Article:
Motor delay is invariably present due to vestibular anomalies and presents as poor head control, five-point crawl, delayed motor milestones, and reduced fine motor skills.

Language delay is caused by hearing loss, vision loss, vestibular anomalies, hospitalizations and illness, and/or cognitive impairment.

Assessment of cognitive abilities is difficult because of the multiple sensory deficits (vision, hearing, balance, smell), and much of the delay observed in motor and speech/language abilities is secondary to these deficits. Nonetheless, intellectual outcome is within the normal range in 50% of the individuals with clinical features consistent with CHARGE syndrome [Vesseur et al 2016b].

Children with better walking skills and fewer medical problems exhibit better adaptive behavior than children with less mobility and more medical problems [Salem-Hartshorne & Jacob 2005].

Behavioral features often reported are attention-deficit/hyperactivity disorder, repetitive behavior, and obsessive-compulsive behaviors. Self-abuse is occasionally seen. An increased pain threshold may predispose children to behaviors that are incorrectly interpreted by others as aggressive [Hartshorne et al 2005].

Many adults with clinical features consistent with CHARGE syndrome live independently, including many who have college or even advanced degrees. However, the level of independence comprises a broad spectrum [Blake et al 2005, Hartshorne et al 2016], depending, for each individual, on the combination of clinical features, educational program designed to address specific needs, and resources available.

Other Features

Gastrointestinal problems are frequently seen, mainly GI-related motility issues such as gastroesophageal reflux disease, constipation, and abdominal pain. Feeding challenges often result in tube feeding and problems with aspiration.

Late-onset issues can include malrotation of intestines, intussusception, and choking due to mouth overstuffing [Hudson et al 2015, Blake & Hudson 2017].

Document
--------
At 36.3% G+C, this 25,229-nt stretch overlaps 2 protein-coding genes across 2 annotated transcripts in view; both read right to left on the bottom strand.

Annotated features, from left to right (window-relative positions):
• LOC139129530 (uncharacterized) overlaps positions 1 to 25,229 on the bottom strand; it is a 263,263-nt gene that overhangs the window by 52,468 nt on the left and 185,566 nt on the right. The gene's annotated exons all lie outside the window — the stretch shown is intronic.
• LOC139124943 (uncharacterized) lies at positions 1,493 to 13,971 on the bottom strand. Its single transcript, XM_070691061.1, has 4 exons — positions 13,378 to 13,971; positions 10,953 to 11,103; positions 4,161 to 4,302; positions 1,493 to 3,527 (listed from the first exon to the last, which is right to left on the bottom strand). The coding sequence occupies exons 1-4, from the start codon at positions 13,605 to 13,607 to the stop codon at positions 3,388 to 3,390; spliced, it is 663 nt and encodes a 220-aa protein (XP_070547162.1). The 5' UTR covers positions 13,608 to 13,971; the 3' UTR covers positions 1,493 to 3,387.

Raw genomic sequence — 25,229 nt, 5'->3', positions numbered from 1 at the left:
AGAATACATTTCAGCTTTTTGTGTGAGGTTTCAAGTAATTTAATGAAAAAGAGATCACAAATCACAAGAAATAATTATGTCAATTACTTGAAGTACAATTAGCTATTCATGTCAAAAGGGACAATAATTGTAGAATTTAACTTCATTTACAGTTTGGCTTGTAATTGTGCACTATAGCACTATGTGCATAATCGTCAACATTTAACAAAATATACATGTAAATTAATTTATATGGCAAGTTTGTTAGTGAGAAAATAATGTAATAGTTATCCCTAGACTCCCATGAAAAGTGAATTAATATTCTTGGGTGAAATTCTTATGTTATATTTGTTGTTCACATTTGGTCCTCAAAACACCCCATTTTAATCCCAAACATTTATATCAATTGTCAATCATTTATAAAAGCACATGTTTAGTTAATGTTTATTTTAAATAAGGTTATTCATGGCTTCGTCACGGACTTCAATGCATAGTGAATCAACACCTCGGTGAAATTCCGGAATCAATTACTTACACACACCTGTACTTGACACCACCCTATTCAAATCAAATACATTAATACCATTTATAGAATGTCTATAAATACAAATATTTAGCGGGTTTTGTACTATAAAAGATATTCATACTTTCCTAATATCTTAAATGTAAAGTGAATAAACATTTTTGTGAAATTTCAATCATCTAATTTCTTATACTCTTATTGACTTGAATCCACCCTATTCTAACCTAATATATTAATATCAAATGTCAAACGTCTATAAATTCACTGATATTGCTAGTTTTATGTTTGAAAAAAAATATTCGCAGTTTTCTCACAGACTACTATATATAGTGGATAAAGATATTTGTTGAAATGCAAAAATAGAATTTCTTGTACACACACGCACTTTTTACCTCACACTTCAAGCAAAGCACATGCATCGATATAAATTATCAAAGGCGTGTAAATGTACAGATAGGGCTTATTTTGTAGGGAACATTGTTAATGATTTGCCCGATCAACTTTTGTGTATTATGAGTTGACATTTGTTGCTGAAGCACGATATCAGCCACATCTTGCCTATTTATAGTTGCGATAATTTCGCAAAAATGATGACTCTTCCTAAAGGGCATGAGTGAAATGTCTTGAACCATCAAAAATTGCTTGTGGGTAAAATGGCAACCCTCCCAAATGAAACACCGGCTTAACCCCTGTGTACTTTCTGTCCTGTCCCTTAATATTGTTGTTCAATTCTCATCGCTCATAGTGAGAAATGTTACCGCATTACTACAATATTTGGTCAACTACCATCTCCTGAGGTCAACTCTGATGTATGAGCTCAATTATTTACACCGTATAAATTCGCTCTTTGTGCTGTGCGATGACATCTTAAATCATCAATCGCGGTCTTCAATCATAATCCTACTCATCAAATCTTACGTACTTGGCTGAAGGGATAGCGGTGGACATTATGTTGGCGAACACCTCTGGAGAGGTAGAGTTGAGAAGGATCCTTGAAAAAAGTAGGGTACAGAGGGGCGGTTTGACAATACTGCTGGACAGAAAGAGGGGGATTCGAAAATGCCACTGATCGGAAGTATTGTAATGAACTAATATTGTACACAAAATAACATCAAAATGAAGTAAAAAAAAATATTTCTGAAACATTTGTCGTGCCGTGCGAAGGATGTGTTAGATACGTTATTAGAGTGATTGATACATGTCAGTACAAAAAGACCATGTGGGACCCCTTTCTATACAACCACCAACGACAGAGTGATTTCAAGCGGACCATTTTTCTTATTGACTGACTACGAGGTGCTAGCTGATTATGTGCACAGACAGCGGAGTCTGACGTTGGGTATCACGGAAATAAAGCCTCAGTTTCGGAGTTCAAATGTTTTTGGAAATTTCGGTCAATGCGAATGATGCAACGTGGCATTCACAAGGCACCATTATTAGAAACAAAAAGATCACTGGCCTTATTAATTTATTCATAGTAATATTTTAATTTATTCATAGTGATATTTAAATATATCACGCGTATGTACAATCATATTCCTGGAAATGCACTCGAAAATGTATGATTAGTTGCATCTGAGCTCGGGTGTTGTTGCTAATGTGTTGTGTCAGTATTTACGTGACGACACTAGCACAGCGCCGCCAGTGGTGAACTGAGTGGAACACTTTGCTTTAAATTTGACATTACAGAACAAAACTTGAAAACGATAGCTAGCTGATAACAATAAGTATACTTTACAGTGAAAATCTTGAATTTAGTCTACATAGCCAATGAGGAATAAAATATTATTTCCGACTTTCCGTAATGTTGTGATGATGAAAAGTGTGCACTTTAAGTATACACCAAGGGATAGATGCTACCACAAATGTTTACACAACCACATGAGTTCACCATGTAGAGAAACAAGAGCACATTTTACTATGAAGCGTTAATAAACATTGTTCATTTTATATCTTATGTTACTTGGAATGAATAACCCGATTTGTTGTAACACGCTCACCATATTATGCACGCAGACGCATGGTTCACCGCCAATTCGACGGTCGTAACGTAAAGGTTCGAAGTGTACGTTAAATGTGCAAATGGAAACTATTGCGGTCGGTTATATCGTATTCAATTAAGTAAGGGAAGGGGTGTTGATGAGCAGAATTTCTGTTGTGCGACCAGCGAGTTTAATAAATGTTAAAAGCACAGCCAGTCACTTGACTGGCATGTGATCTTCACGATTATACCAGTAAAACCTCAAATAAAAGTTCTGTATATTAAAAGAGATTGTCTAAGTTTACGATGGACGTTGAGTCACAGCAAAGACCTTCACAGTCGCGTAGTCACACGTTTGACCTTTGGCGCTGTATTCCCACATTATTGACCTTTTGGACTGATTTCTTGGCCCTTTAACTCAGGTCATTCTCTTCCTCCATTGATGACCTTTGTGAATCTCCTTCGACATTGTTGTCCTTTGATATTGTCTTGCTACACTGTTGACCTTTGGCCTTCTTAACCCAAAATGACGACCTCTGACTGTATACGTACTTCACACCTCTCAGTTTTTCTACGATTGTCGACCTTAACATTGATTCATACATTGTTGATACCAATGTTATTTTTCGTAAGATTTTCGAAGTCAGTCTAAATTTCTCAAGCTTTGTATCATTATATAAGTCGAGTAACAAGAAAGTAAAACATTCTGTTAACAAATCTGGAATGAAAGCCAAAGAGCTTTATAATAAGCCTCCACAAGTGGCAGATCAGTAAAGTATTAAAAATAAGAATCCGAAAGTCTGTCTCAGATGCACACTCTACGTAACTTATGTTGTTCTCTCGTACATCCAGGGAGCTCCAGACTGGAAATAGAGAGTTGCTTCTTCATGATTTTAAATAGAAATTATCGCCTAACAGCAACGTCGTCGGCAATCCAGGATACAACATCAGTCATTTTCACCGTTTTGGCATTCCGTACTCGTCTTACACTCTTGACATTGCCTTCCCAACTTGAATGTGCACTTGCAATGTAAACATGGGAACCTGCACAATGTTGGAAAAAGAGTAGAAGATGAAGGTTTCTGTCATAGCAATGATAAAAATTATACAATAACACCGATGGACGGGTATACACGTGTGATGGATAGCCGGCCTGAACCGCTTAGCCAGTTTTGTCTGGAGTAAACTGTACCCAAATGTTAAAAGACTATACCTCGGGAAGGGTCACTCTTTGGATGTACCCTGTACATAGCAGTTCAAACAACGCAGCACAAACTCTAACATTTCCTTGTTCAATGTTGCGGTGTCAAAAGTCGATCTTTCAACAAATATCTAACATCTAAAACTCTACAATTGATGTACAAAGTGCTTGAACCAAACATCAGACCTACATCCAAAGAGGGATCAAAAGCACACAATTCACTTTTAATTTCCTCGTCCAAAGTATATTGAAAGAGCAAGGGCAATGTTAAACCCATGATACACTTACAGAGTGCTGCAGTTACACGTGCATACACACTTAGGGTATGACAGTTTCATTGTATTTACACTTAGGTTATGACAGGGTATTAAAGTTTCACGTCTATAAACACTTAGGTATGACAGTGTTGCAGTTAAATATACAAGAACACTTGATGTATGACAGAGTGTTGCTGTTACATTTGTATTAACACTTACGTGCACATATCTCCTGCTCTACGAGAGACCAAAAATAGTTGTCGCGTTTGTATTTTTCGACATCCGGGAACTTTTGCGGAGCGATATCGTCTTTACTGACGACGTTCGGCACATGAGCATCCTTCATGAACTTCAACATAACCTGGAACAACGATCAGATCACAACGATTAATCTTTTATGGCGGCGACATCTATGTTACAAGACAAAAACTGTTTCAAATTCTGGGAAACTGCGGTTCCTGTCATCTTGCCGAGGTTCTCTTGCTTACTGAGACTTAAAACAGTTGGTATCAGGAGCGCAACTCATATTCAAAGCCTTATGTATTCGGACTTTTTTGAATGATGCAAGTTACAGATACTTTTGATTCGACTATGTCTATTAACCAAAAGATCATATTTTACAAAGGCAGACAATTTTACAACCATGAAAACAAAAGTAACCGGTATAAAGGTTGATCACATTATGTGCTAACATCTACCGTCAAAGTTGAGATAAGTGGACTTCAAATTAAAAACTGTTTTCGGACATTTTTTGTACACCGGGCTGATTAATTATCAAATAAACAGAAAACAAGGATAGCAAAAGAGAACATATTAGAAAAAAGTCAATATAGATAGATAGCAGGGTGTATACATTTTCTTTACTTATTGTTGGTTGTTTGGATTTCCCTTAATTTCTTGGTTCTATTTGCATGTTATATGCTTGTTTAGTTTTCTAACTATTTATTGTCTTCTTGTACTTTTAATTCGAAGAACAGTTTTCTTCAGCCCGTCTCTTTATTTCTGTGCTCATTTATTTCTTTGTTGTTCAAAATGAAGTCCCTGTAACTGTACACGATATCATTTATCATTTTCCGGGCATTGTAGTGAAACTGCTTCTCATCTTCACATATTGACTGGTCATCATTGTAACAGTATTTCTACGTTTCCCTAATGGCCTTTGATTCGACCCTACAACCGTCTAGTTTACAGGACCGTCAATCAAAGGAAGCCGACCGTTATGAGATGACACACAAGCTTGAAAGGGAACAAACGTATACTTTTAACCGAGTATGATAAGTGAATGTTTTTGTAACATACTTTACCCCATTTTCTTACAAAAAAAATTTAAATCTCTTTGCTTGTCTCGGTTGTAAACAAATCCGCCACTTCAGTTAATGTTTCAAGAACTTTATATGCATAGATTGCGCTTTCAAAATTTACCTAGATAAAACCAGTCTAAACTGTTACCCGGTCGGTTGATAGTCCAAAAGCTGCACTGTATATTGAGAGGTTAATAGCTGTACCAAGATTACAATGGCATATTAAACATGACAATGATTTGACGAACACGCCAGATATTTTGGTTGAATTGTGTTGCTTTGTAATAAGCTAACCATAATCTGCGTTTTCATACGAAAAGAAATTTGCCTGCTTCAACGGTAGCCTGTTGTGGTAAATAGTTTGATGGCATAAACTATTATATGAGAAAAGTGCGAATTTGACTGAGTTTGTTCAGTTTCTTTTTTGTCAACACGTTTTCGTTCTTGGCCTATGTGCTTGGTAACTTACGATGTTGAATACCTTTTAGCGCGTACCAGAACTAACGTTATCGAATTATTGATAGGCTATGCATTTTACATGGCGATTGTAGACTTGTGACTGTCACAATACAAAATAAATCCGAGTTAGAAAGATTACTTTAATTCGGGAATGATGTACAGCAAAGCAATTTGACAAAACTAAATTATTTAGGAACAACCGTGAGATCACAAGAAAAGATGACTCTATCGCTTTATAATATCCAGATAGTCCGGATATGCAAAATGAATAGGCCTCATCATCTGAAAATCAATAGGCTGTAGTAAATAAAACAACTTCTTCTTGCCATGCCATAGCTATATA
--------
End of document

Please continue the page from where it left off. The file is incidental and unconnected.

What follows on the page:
Immunodeficiency due to absent thymus (rarely) or decreased number or function of T-cells may occur [Wong et al 2015b]. Recurrent upper airway infections are common.

Skeletal involvement can include craniosynostosis, vertebral anomalies, scoliosis (in the majority of affected individuals) [Doyle & Blake 2005], extra or missing ribs, absent long bones (rare), ectrodactyly, polydactyly, finger-like thumb, and (more commonly) brachydactyly [Van de Laar et al 2007].

Hypermobility and contractures can be part of the syndrome.

Neuromuscular problems are common in CHARGE syndrome, mostly hypotonia (often resulting in scoliosis) and abnormal shoulder girdle muscles [O'Grady et al 2016]. Proprioception is diminished and, when in combination with balance problems, often results in a preference for pressure-building postures (upside-down position, legs twisted around one another) [Brown 2005].

Dental problems may include overbite, hypodontia, and poor mineralization of teeth [Chetty et al 2020].

Life expectancy highly depends on the severity of manifestations, since the phenotypic spectrum of CHD7 disorder is substantial. Mortality can be high in the first few years, when severe birth defects (particularly complex heart defects) are present, and are often complicated by airway and feeding issues. Feeding difficulties are usually due to cranial nerve abnormalities and improve gradually.

Multiple complex surgeries, along with the breathing problems or difficulty with anesthesia reported in CHARGE syndrome [Blake et al 2009], increase the risks associated with procedures.

After the first two or three years, mortality (and certainly morbidity and medical fragility) remains increased, with parents reporting frequent illnesses, infections, and hospitalizations [Bergman et al 2010].